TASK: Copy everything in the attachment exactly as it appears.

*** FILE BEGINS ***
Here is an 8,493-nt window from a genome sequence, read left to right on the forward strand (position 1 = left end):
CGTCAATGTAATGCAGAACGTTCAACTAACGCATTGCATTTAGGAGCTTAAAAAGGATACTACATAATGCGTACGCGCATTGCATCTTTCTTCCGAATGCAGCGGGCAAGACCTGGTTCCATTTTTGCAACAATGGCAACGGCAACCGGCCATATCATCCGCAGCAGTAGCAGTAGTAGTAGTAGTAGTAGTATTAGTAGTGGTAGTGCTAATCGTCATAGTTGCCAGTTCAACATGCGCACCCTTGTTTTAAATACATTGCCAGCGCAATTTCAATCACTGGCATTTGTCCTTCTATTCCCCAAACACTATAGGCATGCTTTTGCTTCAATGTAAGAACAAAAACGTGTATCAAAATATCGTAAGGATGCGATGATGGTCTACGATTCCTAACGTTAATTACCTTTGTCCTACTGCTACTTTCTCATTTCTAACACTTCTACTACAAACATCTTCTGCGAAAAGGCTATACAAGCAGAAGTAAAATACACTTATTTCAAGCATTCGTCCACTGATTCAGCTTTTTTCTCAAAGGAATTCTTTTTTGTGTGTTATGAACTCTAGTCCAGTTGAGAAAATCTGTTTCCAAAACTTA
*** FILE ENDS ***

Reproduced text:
Here is an 8,493-nt window from a genome sequence, read left to right on the forward strand (position 1 = left end):
CGTCAATGTAATGCAGAACGTTCAACTAACGCATTGCATTTAGGAGCTTAAAAAGGATACTACATAATGCGTACGCGCATTGCATCTTTCTTCCGAATGCAGCGGGCAAGACCTGGTTCCATTTTTGCAACAATGGCAACGGCAACCGGCCATATCATCCGCAGCAGTAGCAGTAGTAGTAGTAGTAGTAGTATTAGTAGTGGTAGTGCTAATCGTCATAGTTGCCAGTTCAACATGCGCACCCTTGTTTTAAATACATTGCCAGCGCAATTTCAATCACTGGCATTTGTCCTTCTATTCCCCAAACACTATAGGCATGCTTTTGCTTCAATGTAAGAACAAAAACGTGTATCAAAATATCGTAAGGATGCGATGATGGTCTACGATTCCTAACGTTAATTACCTTTGTCCTACTGCTACTTTCTCATTTCTAACACTTCTACTACAAACATCTTCTGCGAAAAGGCTATACAAGCAGAAGTAAAATACACTTATTTCAAGCATTCGTCCACTGATTCAGCTTTTTTCTCAAAGGAATTCTTTTTTGTGTGTTATGAACTCTAGTCCAGTTGAGAAAATCTGTTTCCAAAACTTA